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ANAHITA  July 1997

ANAHITA July 1997

Subject:

Re: The age of the OT.

From:

Jim Miller <[log in to unmask]>

Reply-To:

Women and Gender in the Ancient World <[log in to unmask]>

Date:

Thu, 17 Jul 1997 20:45:03 -0400

Content-Type:

text/plain

Parts/Attachments:

Parts/Attachments

text/plain (52 lines)

   Let me give some examples of the inverse-fundamentalism which has been
floating around Biblical scholarship lately, and perhaps this will give some
background for my reactions to Ms. Binger.  (whose gender is not nearly as
revealing as her Sheffield Univ. address).
   The Tel Dan inscription has floated through these posts.  Within this 9th
century inscription is the phrase "bt dwd", which the original publication
read as "bet Dawid"-- House of David, a reference to the royal house of
Judah.  No surprise here.  Except that some rather ridiculous alternative
readings have been proposed, mostly for the purpose of denying that there
could be a reference to David this early.  The alternative mentioned by T.
Binger was "bet dod"--House of the Beloved.  If this was a Hellenistic
inscription that would be an acceptable reading orthographically, but not
during the 9th century.  During the period to which the inscription's
paleography belongs (hence the 9th century date), waw was not used as a vowel
letter.  Where waw occurred in a word which later had a long "o", in this
period the waw was a consonant which later elided with the preceding vowel to
create a long "o".  "Dod" (beloved) is not such a term.  "Dod" is derived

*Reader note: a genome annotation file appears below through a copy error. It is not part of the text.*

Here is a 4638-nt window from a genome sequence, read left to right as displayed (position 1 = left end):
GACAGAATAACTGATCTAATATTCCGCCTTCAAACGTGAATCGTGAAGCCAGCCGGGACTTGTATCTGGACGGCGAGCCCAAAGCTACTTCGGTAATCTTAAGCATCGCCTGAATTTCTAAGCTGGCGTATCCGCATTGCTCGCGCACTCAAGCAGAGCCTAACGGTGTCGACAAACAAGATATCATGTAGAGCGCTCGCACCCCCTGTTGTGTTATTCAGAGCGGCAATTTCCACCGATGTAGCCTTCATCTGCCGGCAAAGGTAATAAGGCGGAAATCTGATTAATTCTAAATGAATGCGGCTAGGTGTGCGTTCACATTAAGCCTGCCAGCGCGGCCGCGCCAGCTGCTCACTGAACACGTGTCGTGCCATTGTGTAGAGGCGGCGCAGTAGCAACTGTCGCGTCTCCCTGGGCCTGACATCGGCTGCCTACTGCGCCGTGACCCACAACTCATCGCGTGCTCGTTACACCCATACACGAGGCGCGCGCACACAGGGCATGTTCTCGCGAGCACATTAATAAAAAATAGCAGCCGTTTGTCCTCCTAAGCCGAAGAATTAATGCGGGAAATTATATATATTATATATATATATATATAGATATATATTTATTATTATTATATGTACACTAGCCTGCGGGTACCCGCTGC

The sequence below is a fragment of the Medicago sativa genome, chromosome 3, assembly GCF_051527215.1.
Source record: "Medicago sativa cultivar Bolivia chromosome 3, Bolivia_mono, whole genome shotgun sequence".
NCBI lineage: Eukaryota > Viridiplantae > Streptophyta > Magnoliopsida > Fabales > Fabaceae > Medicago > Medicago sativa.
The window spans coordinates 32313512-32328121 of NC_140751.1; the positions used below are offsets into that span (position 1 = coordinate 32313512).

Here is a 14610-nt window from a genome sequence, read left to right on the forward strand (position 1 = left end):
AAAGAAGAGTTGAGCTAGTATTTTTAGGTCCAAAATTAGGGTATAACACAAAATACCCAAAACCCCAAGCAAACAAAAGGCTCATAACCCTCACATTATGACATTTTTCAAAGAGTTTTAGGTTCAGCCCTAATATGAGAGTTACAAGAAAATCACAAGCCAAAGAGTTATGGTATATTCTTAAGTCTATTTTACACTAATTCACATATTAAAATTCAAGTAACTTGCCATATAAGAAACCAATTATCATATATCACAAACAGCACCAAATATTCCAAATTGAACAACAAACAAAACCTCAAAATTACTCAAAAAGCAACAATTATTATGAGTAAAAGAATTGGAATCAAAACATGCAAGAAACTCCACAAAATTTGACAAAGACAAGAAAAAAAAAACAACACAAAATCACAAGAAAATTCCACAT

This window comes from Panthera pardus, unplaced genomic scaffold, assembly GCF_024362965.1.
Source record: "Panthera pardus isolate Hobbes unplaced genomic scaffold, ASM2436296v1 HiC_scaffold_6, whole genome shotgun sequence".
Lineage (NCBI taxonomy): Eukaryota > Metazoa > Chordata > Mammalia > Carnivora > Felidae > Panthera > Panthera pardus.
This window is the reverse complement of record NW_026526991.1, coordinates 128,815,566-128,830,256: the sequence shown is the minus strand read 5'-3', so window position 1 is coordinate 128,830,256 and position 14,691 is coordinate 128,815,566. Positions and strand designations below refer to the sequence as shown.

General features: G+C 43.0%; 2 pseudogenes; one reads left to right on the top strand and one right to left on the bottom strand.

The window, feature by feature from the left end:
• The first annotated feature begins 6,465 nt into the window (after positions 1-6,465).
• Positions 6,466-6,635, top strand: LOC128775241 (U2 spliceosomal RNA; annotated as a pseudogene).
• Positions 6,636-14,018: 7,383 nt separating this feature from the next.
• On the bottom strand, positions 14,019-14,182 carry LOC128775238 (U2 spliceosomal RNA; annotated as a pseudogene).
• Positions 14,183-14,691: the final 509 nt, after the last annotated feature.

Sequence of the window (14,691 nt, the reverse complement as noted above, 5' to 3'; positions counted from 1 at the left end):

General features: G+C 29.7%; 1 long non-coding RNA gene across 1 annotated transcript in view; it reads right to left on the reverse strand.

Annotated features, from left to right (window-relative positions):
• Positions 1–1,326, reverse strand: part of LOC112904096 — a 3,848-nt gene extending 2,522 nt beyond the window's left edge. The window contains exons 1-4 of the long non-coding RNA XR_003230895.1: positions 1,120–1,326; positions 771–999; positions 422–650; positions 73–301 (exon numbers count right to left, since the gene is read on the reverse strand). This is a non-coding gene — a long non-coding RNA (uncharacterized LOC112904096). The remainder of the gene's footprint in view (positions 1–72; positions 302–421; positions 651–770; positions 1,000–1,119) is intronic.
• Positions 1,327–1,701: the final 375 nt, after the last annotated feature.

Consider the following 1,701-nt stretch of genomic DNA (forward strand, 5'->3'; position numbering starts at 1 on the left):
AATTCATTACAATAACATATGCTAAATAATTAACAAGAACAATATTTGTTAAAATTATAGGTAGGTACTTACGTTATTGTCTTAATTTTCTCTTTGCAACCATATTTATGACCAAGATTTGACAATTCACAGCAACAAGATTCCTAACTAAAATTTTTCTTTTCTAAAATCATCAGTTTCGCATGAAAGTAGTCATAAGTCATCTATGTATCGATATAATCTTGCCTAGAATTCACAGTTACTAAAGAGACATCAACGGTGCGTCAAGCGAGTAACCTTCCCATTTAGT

from "dad" (long "a", Akkadian, Ugaritic & Aramaic cognates).  The long "o"
comes from the Canaanite shift which was not represented by the letter waw
until much later.  The question remains, what is the problem with "bet
Dawid"--House of David?  And why transgress all that we know of early
orthography to come up with an alternative reading?
   Again, some scholars behind the attacks on the House of David reading have
undertaken the task of "proving" the Siloam tunnel inscription is Hasmonean
(c. 2nd century) rather than dating to the reign of Hezekiah, or thereabouts.
 The attempt, and its refutation may be found in Biblical Archaeologist, Sept
& Dec issues of 1996.  Again, why this effort?  The arguments are rather poor
and have little or no credence among epigraphers.  Note the Editorial note
inside the front cover of the December issue.  These revisionist attempts are
not very scholarly.  They are very doctrinaire, however.
   After such "scholarship", I get a bit perturbed by this inverse
fundamentalism.  Perhaps I am being too linear and should reconsider relying
on careful scholarly reconstructions.  Rather I should fly after every
revisionist theory so long as it attacks the credibility of the historical
portions of the Hebrew Scriptures.  Not likely.
   How much more of this do you want on ANAHITA?
Jim Miller

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